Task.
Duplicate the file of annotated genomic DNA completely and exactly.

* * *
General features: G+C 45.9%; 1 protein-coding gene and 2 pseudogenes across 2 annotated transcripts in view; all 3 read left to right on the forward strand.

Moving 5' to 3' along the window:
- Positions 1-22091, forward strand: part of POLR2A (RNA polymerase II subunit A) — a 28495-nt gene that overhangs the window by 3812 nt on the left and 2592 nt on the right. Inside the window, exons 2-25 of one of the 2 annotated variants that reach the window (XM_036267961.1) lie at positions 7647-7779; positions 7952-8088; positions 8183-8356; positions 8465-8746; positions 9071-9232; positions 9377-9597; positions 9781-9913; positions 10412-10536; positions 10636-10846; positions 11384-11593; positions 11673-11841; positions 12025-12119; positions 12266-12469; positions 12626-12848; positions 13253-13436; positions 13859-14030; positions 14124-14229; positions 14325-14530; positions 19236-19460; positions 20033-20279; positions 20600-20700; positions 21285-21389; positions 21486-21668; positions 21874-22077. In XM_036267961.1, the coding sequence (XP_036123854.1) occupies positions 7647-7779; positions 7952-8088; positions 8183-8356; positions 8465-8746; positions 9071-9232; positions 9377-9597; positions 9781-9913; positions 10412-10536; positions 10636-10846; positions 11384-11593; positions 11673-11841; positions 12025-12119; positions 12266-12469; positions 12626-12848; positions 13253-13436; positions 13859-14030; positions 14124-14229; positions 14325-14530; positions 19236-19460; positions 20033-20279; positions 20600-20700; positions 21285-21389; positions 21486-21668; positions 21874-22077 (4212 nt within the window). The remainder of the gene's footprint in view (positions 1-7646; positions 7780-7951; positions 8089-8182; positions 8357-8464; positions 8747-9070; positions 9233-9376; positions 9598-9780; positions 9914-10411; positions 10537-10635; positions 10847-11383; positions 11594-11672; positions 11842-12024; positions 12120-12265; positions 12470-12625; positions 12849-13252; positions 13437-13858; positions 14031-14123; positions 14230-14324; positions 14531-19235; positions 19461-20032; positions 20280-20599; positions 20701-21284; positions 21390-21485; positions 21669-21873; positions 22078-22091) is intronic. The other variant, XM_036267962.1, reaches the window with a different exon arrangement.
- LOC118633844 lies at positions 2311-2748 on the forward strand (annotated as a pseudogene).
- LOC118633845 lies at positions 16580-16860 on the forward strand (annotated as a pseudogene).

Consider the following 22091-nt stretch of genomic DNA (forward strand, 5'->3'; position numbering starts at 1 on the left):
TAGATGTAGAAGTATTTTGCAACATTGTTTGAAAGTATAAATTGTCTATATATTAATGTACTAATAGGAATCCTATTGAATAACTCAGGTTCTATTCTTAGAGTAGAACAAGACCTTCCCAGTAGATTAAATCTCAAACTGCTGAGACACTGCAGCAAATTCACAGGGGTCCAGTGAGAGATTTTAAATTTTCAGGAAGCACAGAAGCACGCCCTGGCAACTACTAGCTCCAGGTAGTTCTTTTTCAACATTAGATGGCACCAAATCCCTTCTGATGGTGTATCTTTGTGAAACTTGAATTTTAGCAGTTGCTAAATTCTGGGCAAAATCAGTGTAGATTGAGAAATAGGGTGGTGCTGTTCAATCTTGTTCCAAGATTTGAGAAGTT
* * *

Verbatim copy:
General features: G+C 45.9%; 1 protein-coding gene and 2 pseudogenes across 2 annotated transcripts in view; all 3 read left to right on the forward strand.

Moving 5' to 3' along the window:
- Positions 1-22091, forward strand: part of POLR2A (RNA polymerase II subunit A) — a 28495-nt gene that overhangs the window by 3812 nt on the left and 2592 nt on the right. Inside the window, exons 2-25 of one of the 2 annotated variants that reach the window (XM_036267961.1) lie at positions 7647-7779; positions 7952-8088; positions 8183-8356; positions 8465-8746; positions 9071-9232; positions 9377-9597; positions 9781-9913; positions 10412-10536; positions 10636-10846; positions 11384-11593; positions 11673-11841; positions 12025-12119; positions 12266-12469; positions 12626-12848; positions 13253-13436; positions 13859-14030; positions 14124-14229; positions 14325-14530; positions 19236-19460; positions 20033-20279; positions 20600-20700; positions 21285-21389; positions 21486-21668; positions 21874-22077. In XM_036267961.1, the coding sequence (XP_036123854.1) occupies positions 7647-7779; positions 7952-8088; positions 8183-8356; positions 8465-8746; positions 9071-9232; positions 9377-9597; positions 9781-9913; positions 10412-10536; positions 10636-10846; positions 11384-11593; positions 11673-11841; positions 12025-12119; positions 12266-12469; positions 12626-12848; positions 13253-13436; positions 13859-14030; positions 14124-14229; positions 14325-14530; positions 19236-19460; positions 20033-20279; positions 20600-20700; positions 21285-21389; positions 21486-21668; positions 21874-22077 (4212 nt within the window). The remainder of the gene's footprint in view (positions 1-7646; positions 7780-7951; positions 8089-8182; positions 8357-8464; positions 8747-9070; positions 9233-9376; positions 9598-9780; positions 9914-10411; positions 10537-10635; positions 10847-11383; positions 11594-11672; positions 11842-12024; positions 12120-12265; positions 12470-12625; positions 12849-13252; positions 13437-13858; positions 14031-14123; positions 14230-14324; positions 14531-19235; positions 19461-20032; positions 20280-20599; positions 20701-21284; positions 21390-21485; positions 21669-21873; positions 22078-22091) is intronic. The other variant, XM_036267962.1, reaches the window with a different exon arrangement.
- LOC118633844 lies at positions 2311-2748 on the forward strand (annotated as a pseudogene).
- LOC118633845 lies at positions 16580-16860 on the forward strand (annotated as a pseudogene).

Consider the following 22091-nt stretch of genomic DNA (forward strand, 5'->3'; position numbering starts at 1 on the left):
TAGATGTAGAAGTATTTTGCAACATTGTTTGAAAGTATAAATTGTCTATATATTAATGTACTAATAGGAATCCTATTGAATAACTCAGGTTCTATTCTTAGAGTAGAACAAGACCTTCCCAGTAGATTAAATCTCAAACTGCTGAGACACTGCAGCAAATTCACAGGGGTCCAGTGAGAGATTTTAAATTTTCAGGAAGCACAGAAGCACGCCCTGGCAACTACTAGCTCCAGGTAGTTCTTTTTCAACATTAGATGGCACCAAATCCCTTCTGATGGTGTATCTTTGTGAAACTTGAATTTTAGCAGTTGCTAAATTCTGGGCAAAATCAGTGTAGATTGAGAAATAGGGTGGTGCTGTTCAATCTTGTTCCAAGATTTGAGAAGTT